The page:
My Princess Free-Write :)
by Samantha Morgan
Strolling through the woods behind Disneyland, Mulan, Cinderella, and Rapunzel walked hand in hand. It had been a long day of hugging children and posing for photographs, and the fading light through the trees and softly rustling leaves calmed their tired minds. Cinderella laughed as blue birds fluttered by, singing a shrill tune. Mulan used her finger to re-curl her single lock of bang, trying hard to not poke herself in the eye with every enthusiastic jerk of Rapunzel’s arm.
“Come on!” Rapunzel said, dashing forward and pulling the other two with her. “I want to get to the rock before the sun sets!”
“What rock?” Mulan asked for what felt like the hundredth time. She stumbled along, the hem of her dress often tripping her up.
Cinderella’s skirts swished as she walked, scattering the fallen leaves that ushered in the coming winter. “You’ve never been back here? I love sitting on the rock to sing.”
“Ooh, singing!” Rapunzel pulled the group between two tall oaks. “I love singing! We should sing a few songs when we get there!”
“If we ever get there,” Mulan mumbled. Her breath was short and quick. She dodged yet another protruding, naked branch.
“It’s lovely exercise! And, we’re almost there. Don’t act so exhausted!” Cinderella smiled. She could hear snippets of the river crashing through the gorge. The freshness of surging water lightened the breeze.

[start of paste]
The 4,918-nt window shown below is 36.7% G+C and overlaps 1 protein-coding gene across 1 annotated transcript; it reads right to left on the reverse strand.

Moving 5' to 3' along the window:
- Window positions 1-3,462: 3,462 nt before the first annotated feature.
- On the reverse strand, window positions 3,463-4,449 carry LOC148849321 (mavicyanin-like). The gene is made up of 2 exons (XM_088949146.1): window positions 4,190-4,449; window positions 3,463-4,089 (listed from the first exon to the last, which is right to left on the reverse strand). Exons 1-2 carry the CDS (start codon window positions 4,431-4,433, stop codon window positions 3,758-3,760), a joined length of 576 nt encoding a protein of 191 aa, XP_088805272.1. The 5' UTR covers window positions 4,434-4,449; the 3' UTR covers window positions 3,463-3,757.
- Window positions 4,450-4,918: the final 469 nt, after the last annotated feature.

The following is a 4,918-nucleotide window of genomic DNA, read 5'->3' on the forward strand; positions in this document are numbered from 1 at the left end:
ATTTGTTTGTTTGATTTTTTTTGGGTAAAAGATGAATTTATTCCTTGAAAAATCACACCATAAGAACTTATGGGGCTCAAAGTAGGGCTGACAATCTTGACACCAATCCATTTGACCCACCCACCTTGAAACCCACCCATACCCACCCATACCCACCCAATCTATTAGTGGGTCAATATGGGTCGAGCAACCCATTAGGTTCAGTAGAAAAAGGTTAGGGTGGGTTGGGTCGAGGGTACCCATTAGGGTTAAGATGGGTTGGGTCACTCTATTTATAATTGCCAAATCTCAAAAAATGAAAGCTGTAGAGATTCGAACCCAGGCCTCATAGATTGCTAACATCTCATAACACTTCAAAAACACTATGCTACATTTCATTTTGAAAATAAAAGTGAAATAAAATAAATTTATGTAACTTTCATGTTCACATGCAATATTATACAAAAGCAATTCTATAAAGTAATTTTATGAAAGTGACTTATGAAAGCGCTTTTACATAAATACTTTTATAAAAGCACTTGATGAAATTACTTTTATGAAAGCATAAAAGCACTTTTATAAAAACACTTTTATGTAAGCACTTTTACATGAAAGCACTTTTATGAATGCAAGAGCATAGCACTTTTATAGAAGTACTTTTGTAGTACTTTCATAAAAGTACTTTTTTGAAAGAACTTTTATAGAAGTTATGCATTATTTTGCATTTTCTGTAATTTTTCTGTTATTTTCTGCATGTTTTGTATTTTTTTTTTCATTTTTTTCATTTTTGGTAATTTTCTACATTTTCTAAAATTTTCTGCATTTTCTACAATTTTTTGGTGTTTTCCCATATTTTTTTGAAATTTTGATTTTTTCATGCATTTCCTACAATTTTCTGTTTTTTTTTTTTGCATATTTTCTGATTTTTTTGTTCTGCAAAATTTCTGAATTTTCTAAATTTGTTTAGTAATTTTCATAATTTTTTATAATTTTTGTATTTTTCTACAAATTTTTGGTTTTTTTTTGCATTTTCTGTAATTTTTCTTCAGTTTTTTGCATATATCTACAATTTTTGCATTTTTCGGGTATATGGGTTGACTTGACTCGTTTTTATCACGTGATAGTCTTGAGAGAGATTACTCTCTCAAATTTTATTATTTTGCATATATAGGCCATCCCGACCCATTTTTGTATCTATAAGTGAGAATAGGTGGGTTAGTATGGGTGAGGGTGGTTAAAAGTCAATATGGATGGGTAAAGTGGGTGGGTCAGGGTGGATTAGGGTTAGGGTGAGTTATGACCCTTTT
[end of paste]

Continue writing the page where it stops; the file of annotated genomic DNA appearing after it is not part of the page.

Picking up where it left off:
Mulan winced as a small rock made an indention in her sole. These silk slippers were not the best tramping shoes. “Your dress isn’t restricting your breathing.”
But, Cinderella and Rapunzel weren’t listening. Instead they raced forward, nearly yanking Mulan off her feet. A large boulder sat on the edge of something, what, Mulan didn’t know. It was perched there, rising out of the fallen leaves and dirt, like a cozy hollow in the spacious fullness of the wood. The roar of the river was louder now, but it did not drown out any other noise.
Rapunzel was the first to scramble into the slight depression at the top of the rock, hauling her hair up with her. She gingerly picked out a few leaves and pinecones before beckoning the other two girls up.
Cinderella pushed Mulan higher, wondering at the tight, pencil-sleeve dress she wore. It barely allowed the Chinese princess room to bend her legs.
Nearly perspiring from the effort, Mulan managed to slide herself onto the crown of the boulder. Her breath caught, and she took in the wonder and beauty of the spot. Cinderella sat daintly beside her and smiled. “See! Isn’t it beautiful?”
The wood fell away into a gorge, where a foaming river twisted and turned, thrashing itself against the walls. The spray tickled at their now bare toes as the laughed and smiled.
The sun was making it final curtain call, and its rays handed roses of red, orange, and pink to all the quietly applauding trees. Its warmth slipped away with it as it beckoned the moon into the sky and left the three princesses in awe.
“This is more than beautiful,” Mulan whispered. “It’s breath-taking.”
And there they sat, long into the night, livening the wood with the melody of their voices.